Below is an email conversation between a reader, Lynn, and I:
I stumbled upon your blog as I’m debating whether to go back to school for art therapy. I basically have a week or so to put my application together in order to have a shot of starting grad school again this fall.
I have a masters in art education, and I’ve been teaching art in the south Bronx in New York for almost two year. Working with the kids in the Bronx made me realize art education isn’t enough for some of these children. Many kids come from unstructured and broken families which caused a lot of behavioral problems. Some of their behaviors are so disruptive to the point that I can’t teach on a regular basis. After almost two years of teaching, I’ve finally became okay with those disruptive kids who are not able to meet the objective of the lesson; as long as they aren’t being unsafe or disruptive, that’s all the matters to me right now. However, at the same time, part of me feel guilty for not being able to provide those kids art because of their difficult behaviors as they are probably the ones who need art the most of all. It made me wonder how would it be like to provide art therapy for these children, and what it would be like to combine art education and art therapy together in the classroom. I’m not sure if anyone has done things like this before, and I’m just wondering what your thoughts are. I just want to be sure this is something that I’m interested enough in to invest another two years in school. A friend of mine mentioned that some people who work as an art therapist get warped up emotionally which could make their job seem depressing as they are emotionally affected. I just wonder if I have what it takes to work in art therapy.
Any thought and suggestion you may have, I would much appreciate it. Thanks Liz! Hope to hear from you soon.
Your question is a really good one.
I think being an art therapist in a school setting (and there are lots of school art therapists out there!) won’t be that much different from what you’re already doing, except that you’ll be coming from a different perspective. In other words, your primary responsibility will be therapeutic services and case management, rather than teaching. You won’t be seeing as much of the “normal” or “well adjusted” kids that you currently work with. As a school art therapist you’d primarily be working with the disruptive ones (which is why they’ll be referred to you in the first place).
That being said, I used to work with kids in a community mental health center, all of whom had behavioral problems in schools, but somehow most of them didn’t exhibit those behaviors during 1:1 therapy sessions or groups sessions. For the most part, they were redirectable and respectful. I think maybe that had to do with the nature of art therapy—you’re not trying to “teach” anything in particular. No curriculum. Rather, you’re allowing the client to explore the materials, while offering a contained environment and unconditional positive regard. For example, if you know the kid you’re working with gets easily frustrated and then angry, you wouldn’t work with something that takes lots of patience to learn and execute. You would stick to markers and colored pencils, and make sure whatever the client was doing, he’d be successful. When children are given the opportunity to do what they want artistically to express themselves, while at the same time feeling supported by the therapist, wonderful things can happen. Perhaps some of the behavior difference also had to do with the client/staff ratio. It’s also much easier for a child to feel supported when they’re alone with the therapist, or with 5-10 kids, in a group setting. As you know all too well, class sizes are at least double that, and kids that are needy, easily stimulated or socially fragile have great difficulty in that kind of environment.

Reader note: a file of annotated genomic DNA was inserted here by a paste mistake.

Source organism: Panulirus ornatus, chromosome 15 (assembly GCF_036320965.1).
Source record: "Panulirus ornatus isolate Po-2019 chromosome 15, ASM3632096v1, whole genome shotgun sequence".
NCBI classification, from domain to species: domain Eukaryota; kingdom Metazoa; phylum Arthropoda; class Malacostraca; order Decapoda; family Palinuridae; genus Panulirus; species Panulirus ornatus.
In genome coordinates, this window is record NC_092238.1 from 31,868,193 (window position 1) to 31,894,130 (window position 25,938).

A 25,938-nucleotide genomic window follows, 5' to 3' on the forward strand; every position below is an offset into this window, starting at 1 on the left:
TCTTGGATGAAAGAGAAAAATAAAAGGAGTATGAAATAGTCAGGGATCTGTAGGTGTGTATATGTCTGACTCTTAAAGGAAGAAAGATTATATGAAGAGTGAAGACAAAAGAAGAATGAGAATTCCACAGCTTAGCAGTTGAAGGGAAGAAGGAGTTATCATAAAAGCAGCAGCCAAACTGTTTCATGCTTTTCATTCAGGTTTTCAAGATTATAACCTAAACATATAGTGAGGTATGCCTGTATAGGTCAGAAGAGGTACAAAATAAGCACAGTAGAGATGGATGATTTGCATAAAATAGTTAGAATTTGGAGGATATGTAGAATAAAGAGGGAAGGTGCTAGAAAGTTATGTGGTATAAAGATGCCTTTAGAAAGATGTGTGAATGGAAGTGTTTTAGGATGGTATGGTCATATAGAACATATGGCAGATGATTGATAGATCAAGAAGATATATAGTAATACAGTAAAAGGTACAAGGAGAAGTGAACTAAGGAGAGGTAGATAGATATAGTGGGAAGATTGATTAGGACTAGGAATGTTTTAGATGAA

On the other hand, something that is often frustrating for therapists is that the kids they work with go home to chaotic environments. It can feel like all the emotional and social learning that took place during therapy gets undone at the end of the day. This is something that all therapists who work with kids in an outpatient (or school environment) have to come to terms with, and tends to be a hot topic in supervision, where the art therapy intern (or post-grad) talks with a more senior therapist for advice. Lots of times school therapists also meet with the families, and my provide family therapy with the child present. That can be a difficult experience too because you’re meeting the disfunction head on. Some families may not be interested in changing what’s going on in the home. Also, it’s certainly true that therapists can take on emotional residue from what goes on in session. Self-care, supervision, art-making and your own therapy can help to let go of difficult emotions transferred to you during the day.
So…I guess my point is that being a therapist is an emotionally demanding job. Just like teachers, therapists tend to have high burn-out rates. The fact that you have your eyes open because you already work in a helping profession is good because you understand firsthand how difficult front-line work can be. Everyone comes to terms with these realities in their own way, and usually the thing that gets us through is seeing the good part of our jobs—when a client does connect with you, grow, and learn something about themselves and the world. Thankfully, the amazing part of working with kids is that they are programmed to grow and learn innately. It’s more likely to see that kind of good stuff (on a continuous basis) with kids than it is with other (adult) populations.
I hope this helps Lynn! Good luck in your decision making :) You can always apply and think about it some more while you wait for the acceptance letter.
Thank you so much for your speedy response! Just few more questions…
How long have you been an art therapist? Do you see yourself continuing working in the art therapy field for a while?
I understand that some schools takes more psycho dynamic approaches to therapy and some places more emphasis on humanistic approaches. What are the differences?
I’ve been an art therapist for 3 years, but if you include my internships, it’s more like 5.